SAN ANGELO, Texas — According to many historians and the Legislative Reference Library of Texas, the first Thanksgiving celebration in the United States took place near El Paso in 1598 in what is now San Elizario, 23 years before the Pilgrims held their famous dinner at Plymouth Rock.
Texas’s Thanksgiving began with Spanish explorer Juan de Oñate and his expedition on April 30, 1598. Oñate wanted to make his mark on history by leading an important expedition into unexplored land and was finally approved in 1597, according to the Texas Almanac. The expedition consisted of 500 people, including soldiers, colonists, wives and children, and 7,000 heads of livestock attempting a trek across the Chihuahuan Desert.
During the 50-day march, the colonists making this journey faced unfortune everywhere they turned, with the first week comprising heavy rain and the following days suffering from extremely dry conditions. During the last leg of their journey, the colonists’ supplies were all used up, forcing them to seek roots and other desert vegetation to eat. The hunger and dehydration droves the travelers mad and upon finding water in the Rio Grande river, two horses drank so much their stomachs burst and two others drowned in their haste to drink.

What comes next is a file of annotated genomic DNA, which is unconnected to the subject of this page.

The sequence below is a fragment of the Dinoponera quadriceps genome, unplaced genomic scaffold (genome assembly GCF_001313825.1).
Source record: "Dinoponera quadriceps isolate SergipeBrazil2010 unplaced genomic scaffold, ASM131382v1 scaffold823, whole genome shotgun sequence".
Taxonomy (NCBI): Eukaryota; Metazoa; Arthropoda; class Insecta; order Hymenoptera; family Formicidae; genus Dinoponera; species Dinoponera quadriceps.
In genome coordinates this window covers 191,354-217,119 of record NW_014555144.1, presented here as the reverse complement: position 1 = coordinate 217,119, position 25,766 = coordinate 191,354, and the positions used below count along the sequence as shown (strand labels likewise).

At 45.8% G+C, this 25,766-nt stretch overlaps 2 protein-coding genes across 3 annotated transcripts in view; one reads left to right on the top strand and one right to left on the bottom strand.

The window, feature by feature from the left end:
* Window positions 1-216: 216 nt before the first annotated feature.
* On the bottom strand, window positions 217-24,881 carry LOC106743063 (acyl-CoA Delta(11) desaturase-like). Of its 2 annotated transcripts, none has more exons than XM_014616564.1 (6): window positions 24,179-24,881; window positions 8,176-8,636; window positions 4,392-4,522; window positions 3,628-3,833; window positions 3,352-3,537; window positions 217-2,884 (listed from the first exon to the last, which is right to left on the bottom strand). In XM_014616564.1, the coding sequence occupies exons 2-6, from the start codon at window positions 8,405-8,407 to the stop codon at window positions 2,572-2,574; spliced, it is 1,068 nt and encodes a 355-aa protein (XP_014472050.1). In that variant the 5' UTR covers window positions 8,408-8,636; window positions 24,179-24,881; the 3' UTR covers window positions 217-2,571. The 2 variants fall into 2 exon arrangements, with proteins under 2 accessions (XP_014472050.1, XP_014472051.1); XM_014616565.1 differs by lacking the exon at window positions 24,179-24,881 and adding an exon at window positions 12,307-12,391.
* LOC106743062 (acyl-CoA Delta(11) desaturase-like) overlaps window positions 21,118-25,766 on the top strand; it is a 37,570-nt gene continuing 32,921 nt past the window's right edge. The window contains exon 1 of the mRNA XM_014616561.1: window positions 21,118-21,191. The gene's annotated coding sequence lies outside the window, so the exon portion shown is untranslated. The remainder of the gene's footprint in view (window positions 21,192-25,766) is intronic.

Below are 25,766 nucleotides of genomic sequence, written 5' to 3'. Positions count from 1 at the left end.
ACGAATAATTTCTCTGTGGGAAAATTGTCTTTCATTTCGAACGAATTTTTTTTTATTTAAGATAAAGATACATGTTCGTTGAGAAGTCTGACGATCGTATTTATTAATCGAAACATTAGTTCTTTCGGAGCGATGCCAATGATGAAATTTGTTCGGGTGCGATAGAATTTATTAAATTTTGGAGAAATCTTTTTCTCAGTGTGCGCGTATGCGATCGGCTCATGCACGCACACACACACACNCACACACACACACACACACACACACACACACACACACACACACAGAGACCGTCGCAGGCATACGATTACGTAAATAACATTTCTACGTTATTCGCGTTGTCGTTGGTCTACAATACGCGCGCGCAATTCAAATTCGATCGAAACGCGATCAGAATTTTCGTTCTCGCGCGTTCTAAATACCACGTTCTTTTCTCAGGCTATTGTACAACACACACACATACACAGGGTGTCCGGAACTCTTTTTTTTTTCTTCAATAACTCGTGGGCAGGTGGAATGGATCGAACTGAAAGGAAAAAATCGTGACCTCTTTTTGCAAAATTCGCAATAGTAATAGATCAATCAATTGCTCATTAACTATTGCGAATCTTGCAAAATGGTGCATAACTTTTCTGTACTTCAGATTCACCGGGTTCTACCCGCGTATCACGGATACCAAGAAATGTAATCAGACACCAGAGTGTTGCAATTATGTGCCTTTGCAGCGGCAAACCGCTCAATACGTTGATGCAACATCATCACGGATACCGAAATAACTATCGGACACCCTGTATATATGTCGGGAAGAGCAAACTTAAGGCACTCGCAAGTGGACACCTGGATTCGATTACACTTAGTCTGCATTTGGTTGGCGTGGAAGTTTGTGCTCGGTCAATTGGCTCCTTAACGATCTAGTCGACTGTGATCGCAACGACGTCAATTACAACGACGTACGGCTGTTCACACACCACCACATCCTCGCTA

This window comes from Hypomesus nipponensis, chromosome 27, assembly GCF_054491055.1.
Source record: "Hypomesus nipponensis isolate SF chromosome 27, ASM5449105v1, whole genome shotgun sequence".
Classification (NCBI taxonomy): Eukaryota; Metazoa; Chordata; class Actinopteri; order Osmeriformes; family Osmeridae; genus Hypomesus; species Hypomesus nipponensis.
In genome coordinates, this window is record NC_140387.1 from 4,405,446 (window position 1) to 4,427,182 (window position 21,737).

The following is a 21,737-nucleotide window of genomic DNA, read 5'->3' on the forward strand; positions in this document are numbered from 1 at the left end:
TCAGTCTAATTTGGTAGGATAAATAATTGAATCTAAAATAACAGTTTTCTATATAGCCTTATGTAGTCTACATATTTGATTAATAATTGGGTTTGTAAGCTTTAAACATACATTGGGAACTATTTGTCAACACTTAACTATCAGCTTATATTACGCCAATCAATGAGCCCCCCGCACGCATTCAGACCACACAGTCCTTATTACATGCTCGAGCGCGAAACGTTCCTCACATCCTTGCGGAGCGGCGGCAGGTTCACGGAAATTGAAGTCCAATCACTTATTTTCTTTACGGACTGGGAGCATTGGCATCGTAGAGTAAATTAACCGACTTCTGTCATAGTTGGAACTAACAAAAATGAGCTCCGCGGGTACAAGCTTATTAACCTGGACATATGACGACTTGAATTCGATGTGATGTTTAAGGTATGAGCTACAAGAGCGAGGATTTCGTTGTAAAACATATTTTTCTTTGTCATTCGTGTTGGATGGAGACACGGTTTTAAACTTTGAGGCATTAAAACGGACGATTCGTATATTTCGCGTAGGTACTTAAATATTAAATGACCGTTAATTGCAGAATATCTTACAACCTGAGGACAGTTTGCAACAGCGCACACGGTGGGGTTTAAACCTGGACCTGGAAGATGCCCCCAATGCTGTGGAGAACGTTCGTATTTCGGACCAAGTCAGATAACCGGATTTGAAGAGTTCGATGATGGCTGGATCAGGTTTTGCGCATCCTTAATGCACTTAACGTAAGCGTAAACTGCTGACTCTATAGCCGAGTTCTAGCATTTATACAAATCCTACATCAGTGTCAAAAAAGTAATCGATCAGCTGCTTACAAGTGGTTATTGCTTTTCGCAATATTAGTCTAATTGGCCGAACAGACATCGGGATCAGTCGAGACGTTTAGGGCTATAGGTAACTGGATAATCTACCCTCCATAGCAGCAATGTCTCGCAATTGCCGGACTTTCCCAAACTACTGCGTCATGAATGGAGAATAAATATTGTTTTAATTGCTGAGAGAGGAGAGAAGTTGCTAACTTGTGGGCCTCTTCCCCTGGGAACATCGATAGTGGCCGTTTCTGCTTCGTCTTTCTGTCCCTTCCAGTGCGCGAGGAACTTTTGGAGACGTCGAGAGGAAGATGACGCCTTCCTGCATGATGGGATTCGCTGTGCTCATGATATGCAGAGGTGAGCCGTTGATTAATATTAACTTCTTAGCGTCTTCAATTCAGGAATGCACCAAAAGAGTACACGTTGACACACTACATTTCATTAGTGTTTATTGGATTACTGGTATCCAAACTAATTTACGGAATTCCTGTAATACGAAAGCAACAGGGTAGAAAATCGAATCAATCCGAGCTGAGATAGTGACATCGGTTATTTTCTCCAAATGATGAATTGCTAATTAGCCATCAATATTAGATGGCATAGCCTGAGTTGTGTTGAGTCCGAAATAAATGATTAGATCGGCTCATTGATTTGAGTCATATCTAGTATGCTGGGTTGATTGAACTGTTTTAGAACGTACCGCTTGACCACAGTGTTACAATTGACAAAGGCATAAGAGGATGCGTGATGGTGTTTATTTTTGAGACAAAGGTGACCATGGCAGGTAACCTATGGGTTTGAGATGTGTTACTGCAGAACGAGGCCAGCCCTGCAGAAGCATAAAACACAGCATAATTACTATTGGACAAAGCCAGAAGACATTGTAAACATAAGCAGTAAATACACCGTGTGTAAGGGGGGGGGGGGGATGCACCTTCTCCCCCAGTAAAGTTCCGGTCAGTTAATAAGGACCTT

The Rio Grande River gave new hope to the expedition, and the travelers stayed to recuperate for 10 days. Oñate ordered a day of thanksgiving for the survival of the expedition, which included a feast, games, and fish supplied by the natives of the region. Historians believe this event marked the beginning of Spanish colonization in the American Southwest and the first Thanksgiving celebration.
According to the Texas Almanac, a member of the expedition wrote of the original celebration, “We built a great bonfire and roasted the meat and fish, and then all sat down to a repast the like of which we had never enjoyed before. . .We were happy that our trials were over; as happy as were the passengers in the Ark when they saw the dove returning with the olive branch in his beak, bringing tidings that the deluge had subsided.”
Several states have claimed the first thanksgiving, noting historical events such as a special thanksgiving prayer, giving thanks for a safe voyage, or the survival of a harsh winter that supersedes the events of Plymouth Rock but one thing history can agree upon however is that giving thanks is a timeless tradition.